Make This Book Series into a TV Series, PLEASE!

Stay-At-Home orders, pandemic response, hand-washing, and social distancing. These are interesting times. Life has changed. It has been interesting but challenging. The science life will soon call me back full time, so I’m trying to make the most out of this period of my life and simplify my world moving forward.

With so much sudden creative free time for a creator who normally struggles to find creative free time, I must admit I’ve struggled. Not quite a Jack Torrance-level struggle, although I did catch myself writing, “All work and no play makes Jack a dull boy.” twenty or so times in my journal the other morning.

The Shining (1980) - All Work and No Play Scene (3/7) | Movieclips ...

Here has been my main writing problem. With so many new and old writing ideas streaming through my head, I have often felt like Lucy and Ethel on the chocolate candy wrapping line. 

That’s no joke. A lot of me wanting to write but with a healthy helping of spinning the wheels.

On a positive note, I started drawing again last year and this work-from-home period has given me time to take some online art instruction. I’m enjoying the process and have combined the writing life with art into attempting a couple of graphic storytelling projects (one is a STEM informative fiction!).

It’s all going to work out in the end. I’m 100% sure of that.

Another thing I thought I’d do was stream a bunch of TV shows and movies. You know, catch up on all these shows people are talking about. I haven’t. Maybe it’s not a bad thing. I can still nod my head and act like I know what the person raving about a Netflix series is talking about, right?

That said, I’ve put a considerable amount of thought the past few weeks into a question that was posted a few months ago during a Twitter chat. 

If you had complete control over the production aspects, what MG/YA book or book series would you sign to be made into a movie or streaming series?

A couple of book series I’d make into TV series or movies are technically considered YA but I’ve always believed they have great appeal to upper middle grade readers as well.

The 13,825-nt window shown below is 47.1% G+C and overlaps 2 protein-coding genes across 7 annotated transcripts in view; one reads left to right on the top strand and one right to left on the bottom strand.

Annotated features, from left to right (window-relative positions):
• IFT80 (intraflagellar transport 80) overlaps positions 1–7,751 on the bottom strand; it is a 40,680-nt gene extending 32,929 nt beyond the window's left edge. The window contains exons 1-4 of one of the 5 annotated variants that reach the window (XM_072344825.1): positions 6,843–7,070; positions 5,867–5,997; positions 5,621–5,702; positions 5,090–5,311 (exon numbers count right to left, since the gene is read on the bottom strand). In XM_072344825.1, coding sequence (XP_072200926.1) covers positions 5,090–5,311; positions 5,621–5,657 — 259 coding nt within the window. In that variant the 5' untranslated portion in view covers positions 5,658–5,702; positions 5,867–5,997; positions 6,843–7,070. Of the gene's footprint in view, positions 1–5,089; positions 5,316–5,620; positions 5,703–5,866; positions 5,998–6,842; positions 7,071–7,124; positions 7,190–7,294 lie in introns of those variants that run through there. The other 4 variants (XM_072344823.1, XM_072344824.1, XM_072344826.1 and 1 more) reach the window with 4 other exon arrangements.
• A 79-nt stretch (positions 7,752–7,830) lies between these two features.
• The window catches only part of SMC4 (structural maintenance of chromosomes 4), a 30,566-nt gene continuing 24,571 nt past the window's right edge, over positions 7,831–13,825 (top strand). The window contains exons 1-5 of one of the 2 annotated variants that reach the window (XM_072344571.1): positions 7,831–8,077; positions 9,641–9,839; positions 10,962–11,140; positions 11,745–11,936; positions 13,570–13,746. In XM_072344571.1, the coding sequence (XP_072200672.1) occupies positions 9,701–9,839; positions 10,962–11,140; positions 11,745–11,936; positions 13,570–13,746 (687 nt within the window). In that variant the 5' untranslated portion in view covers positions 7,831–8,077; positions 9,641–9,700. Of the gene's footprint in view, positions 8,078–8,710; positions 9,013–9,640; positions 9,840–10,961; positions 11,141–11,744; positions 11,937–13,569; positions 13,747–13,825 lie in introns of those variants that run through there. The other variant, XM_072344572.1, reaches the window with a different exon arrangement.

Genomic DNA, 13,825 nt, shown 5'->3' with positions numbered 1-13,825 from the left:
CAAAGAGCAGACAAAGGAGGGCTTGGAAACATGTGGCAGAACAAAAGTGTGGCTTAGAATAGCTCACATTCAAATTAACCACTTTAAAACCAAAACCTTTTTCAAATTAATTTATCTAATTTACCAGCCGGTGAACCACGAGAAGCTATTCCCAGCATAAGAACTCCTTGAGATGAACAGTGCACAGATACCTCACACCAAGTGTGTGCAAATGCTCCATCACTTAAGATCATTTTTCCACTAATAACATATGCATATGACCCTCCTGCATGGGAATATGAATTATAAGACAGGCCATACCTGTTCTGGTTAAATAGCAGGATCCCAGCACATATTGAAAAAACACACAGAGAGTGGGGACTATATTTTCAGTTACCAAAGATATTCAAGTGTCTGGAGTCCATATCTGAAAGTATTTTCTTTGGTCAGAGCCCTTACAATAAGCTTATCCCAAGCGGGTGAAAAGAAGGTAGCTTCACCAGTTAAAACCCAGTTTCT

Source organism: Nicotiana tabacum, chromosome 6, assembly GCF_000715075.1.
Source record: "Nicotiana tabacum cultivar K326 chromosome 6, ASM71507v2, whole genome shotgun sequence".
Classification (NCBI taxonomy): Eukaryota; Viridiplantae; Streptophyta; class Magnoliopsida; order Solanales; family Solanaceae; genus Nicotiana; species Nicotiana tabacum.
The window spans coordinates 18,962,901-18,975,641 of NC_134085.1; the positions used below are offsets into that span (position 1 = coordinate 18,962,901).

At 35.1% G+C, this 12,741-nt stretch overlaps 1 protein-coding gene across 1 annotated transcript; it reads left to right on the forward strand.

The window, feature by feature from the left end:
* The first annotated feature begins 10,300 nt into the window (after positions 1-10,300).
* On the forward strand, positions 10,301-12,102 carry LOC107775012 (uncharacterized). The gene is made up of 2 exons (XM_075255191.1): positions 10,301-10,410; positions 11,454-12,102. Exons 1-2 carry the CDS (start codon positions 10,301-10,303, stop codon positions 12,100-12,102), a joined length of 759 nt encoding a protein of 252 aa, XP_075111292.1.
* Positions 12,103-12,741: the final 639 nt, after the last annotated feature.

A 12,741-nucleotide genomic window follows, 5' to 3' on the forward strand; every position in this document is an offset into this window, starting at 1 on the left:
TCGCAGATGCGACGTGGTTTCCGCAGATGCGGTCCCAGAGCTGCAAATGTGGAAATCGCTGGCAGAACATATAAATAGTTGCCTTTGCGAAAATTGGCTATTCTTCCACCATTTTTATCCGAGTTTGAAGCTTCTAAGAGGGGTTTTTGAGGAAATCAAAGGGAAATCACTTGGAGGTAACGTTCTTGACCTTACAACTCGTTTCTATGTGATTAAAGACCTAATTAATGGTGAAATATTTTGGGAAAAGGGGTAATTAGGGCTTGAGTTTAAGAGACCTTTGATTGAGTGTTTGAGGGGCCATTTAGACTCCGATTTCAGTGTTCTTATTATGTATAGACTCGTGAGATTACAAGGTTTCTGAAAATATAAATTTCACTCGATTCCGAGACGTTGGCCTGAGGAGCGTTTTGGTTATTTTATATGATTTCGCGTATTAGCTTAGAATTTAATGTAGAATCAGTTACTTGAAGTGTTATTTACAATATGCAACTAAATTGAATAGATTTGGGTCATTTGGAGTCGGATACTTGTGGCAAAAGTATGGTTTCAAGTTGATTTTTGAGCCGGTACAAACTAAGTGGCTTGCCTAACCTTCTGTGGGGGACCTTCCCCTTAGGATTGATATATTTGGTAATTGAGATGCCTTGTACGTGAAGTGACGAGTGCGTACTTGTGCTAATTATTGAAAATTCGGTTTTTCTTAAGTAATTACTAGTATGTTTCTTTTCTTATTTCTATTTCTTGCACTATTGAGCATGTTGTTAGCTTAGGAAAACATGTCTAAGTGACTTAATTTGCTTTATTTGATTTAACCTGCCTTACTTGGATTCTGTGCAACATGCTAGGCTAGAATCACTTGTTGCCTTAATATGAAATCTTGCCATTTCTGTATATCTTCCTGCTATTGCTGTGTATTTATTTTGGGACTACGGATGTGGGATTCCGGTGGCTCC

First, Terry Pratchett’s Tiffany Aching series. I’m currently almost through rereading the entire series again

The Wee Free Men (Tiffany Aching #1) Cover

A Hat Full of Sky (Tiffany Aching #2) Cover

Wintersmith (Tiffany Aching #3) Cover

I Shall Wear Midnight (Tiffany Aching #4) Cover

The Shepherd's Crown (Tiffany Aching #5) Cover

 

 

 

 

Second, Johnathan Stroud’s Lockwood & Co. series. I might reread this series next!

The Hollow Boy (Lockwood & Co. #3) Cover

The Creeping Shadow (Lockwood & Co. #4) Cover

The Empty Grave (Lockwood & Co. #5) Cover

 

 

 

 

In my humble opinion, these are two great books series that both pop visually in the reader’s mind and would translate well to the big or small screen. I invite and implore you, dear readers, to share your dream book-to-movie projects in the comments below or link to this post on social media with your suggestions. 

Who knows? Maybe a producer will see your ideas and put the wheels in motion.

Take care, MUF friends!

Be safe.

Be kind.

Learn something new.

 

BONUS: Here’s a couple of MG books to movie pieces by Mindy Alyse Weiss and Andrea Pyros post on the MUF blog:

Movies Inspired by Middle Grade Novels by Mindy Alyse Weiss from 4/17/2015

10 middle grade books made into movies by Andrea Pyros 12/14/2016